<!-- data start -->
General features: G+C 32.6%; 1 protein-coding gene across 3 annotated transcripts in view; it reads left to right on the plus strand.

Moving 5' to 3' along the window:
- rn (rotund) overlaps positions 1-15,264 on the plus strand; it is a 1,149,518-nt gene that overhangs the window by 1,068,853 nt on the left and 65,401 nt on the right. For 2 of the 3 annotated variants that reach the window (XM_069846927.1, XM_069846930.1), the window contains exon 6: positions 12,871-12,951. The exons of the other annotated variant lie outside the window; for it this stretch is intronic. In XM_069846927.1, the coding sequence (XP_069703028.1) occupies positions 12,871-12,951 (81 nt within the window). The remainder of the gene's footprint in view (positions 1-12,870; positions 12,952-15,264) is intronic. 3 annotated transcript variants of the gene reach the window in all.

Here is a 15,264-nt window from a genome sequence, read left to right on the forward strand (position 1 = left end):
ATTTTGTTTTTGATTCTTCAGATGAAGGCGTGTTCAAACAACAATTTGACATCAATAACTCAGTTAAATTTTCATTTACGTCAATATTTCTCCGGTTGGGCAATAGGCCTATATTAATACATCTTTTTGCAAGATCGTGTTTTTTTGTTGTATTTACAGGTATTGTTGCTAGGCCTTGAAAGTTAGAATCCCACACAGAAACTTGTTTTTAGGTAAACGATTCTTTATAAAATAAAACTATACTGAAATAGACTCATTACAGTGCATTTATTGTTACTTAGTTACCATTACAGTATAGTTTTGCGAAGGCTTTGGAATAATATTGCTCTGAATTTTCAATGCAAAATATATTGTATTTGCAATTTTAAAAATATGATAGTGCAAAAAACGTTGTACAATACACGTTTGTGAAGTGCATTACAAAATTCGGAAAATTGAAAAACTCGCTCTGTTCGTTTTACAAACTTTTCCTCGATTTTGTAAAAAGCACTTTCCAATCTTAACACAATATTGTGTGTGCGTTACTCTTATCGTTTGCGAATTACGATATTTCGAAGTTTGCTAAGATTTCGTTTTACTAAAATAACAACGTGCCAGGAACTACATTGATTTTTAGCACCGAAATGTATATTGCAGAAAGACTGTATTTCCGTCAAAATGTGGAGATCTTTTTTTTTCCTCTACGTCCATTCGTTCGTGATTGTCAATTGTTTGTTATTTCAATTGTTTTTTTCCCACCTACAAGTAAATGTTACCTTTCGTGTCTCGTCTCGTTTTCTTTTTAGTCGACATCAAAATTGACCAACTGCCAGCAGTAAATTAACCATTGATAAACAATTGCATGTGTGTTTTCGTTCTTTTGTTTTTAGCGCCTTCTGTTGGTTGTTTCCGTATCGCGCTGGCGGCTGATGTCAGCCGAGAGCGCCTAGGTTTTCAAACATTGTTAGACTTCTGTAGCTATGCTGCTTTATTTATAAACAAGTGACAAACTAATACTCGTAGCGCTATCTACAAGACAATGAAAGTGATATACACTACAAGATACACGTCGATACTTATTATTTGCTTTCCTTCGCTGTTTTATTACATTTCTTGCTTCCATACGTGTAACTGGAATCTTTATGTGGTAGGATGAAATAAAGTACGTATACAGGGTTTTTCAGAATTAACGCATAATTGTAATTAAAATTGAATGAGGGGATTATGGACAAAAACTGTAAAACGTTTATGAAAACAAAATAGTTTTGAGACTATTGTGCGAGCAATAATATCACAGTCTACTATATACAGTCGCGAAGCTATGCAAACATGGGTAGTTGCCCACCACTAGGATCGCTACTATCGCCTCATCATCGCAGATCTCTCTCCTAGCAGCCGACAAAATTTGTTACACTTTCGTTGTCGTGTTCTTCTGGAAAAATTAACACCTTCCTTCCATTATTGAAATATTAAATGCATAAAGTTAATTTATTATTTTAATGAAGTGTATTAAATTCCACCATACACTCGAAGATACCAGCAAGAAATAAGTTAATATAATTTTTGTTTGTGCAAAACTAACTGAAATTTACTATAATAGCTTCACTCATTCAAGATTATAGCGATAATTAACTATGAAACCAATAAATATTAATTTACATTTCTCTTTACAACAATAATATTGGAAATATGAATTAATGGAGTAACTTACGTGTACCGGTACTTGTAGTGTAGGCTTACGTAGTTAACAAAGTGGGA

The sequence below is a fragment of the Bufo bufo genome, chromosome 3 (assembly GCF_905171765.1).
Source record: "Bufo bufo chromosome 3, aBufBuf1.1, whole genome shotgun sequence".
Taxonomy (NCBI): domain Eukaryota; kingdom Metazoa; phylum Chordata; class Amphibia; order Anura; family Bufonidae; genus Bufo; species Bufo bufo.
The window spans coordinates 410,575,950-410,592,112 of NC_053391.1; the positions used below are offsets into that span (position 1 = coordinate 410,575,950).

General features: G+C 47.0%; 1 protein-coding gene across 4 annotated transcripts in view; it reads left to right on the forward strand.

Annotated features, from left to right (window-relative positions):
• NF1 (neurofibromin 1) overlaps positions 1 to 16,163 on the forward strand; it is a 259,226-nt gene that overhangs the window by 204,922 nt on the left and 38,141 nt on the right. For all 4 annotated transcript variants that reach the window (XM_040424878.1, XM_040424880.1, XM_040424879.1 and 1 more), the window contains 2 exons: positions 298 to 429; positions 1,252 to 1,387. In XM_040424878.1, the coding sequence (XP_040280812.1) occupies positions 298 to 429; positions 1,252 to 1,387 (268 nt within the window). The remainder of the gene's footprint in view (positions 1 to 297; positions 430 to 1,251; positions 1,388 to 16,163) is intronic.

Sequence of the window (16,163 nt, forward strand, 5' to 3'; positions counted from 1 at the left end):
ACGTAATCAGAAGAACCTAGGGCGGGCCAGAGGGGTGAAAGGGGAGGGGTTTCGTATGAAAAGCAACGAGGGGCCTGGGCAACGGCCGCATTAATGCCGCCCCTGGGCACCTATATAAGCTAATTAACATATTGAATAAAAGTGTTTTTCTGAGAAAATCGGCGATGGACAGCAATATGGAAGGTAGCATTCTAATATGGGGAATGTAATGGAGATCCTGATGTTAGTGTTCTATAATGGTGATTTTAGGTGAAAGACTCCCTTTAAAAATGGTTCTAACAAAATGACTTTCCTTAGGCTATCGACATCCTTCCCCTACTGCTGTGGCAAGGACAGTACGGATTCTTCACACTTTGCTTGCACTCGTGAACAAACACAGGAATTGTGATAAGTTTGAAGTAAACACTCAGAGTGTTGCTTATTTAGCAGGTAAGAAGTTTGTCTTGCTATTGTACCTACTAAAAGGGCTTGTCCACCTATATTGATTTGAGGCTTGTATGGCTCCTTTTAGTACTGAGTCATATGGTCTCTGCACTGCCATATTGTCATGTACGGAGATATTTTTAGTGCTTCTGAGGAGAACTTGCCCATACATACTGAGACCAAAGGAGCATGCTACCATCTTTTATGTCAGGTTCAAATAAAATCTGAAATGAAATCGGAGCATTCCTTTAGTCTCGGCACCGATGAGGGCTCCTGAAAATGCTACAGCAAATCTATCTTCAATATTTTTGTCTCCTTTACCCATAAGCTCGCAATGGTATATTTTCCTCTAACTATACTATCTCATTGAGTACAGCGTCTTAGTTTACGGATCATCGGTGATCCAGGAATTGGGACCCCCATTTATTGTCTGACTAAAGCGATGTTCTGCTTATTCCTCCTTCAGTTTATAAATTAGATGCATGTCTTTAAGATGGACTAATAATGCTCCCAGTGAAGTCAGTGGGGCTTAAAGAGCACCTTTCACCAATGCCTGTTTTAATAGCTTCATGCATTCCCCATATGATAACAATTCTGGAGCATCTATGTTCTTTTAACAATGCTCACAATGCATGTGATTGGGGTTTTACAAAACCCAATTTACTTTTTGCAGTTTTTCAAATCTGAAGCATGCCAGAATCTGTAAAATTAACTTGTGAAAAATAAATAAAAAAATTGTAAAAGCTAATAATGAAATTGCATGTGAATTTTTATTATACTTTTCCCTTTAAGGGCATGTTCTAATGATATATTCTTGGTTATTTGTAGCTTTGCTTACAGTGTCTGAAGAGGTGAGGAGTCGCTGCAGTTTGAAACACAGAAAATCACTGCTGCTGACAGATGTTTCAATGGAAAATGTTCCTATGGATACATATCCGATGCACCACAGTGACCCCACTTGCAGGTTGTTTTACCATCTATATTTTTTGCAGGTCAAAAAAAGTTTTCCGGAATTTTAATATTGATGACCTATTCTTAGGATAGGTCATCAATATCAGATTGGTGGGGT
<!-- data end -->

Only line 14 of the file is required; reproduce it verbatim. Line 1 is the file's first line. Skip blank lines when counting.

ACGTAATCAGAAGAACCTAGGGCGGGCCAGAGGGGTGAAAGGGGAGGGGTTTCGTATGAAAAGCAACGAGGGGCCTGGGCAACGGCCGCATTAATGCCGCCCCTGGGCACCTATATAAGCTAATTAACATATTGAATAAAAGTGTTTTTCTGAGAAAATCGGCGATGGACAGCAATATGGAAGGTAGCATTCTAATATGGGGAATGTAATGGAGATCCTGATGTTAGTGTTCTATAATGGTGATTTTAGGTGAAAGACTCCCTTTAAAAATGGTTCTAACAAAATGACTTTCCTTAGGCTATCGACATCCTTCCCCTACTGCTGTGGCAAGGACAGTACGGATTCTTCACACTTTGCTTGCACTCGTGAACAAACACAGGAATTGTGATAAGTTTGAAGTAAACACTCAGAGTGTTGCTTATTTAGCAGGTAAGAAGTTTGTCTTGCTATTGTACCTACTAAAAGGGCTTGTCCACCTATATTGATTTGAGGCTTGTATGGCTCCTTTTAGTACTGAGTCATATGGTCTCTGCACTGCCATATTGTCATGTACGGAGATATTTTTAGTGCTTCTGAGGAGAACTTGCCCATACATACTGAGACCAAAGGAGCATGCTACCATCTTTTATGTCAGGTTCAAATAAAATCTGAAATGAAATCGGAGCATTCCTTTAGTCTCGGCACCGATGAGGGCTCCTGAAAATGCTACAGCAAATCTATCTTCAATATTTTTGTCTCCTTTACCCATAAGCTCGCAATGGTATATTTTCCTCTAACTATACTATCTCATTGAGTACAGCGTCTTAGTTTACGGATCATCGGTGATCCAGGAATTGGGACCCCCATTTATTGTCTGACTAAAGCGATGTTCTGCTTATTCCTCCTTCAGTTTATAAATTAGATGCATGTCTTTAAGATGGACTAATAATGCTCCCAGTGAAGTCAGTGGGGCTTAAAGAGCACCTTTCACCAATGCCTGTTTTAATAGCTTCATGCATTCCCCATATGATAACAATTCTGGAGCATCTATGTTCTTTTAACAATGCTCACAATGCATGTGATTGGGGTTTTACAAAACCCAATTTACTTTTTGCAGTTTTTCAAATCTGAAGCATGCCAGAATCTGTAAAATTAACTTGTGAAAAATAAATAAAAAAATTGTAAAAGCTAATAATGAAATTGCATGTGAATTTTTATTATACTTTTCCCTTTAAGGGCATGTTCTAATGATATATTCTTGGTTATTTGTAGCTTTGCTTACAGTGTCTGAAGAGGTGAGGAGTCGCTGCAGTTTGAAACACAGAAAATCACTGCTGCTGACAGATGTTTCAATGGAAAATGTTCCTATGGATACATATCCGATGCACCACAGTGACCCCACTTGCAGGTTGTTTTACCATCTATATTTTTTGCAGGTCAAAAAAAGTTTTCCGGAATTTTAATATTGATGACCTATTCTTAGGATAGGTCATCAATATCAGATTGGTGGGGT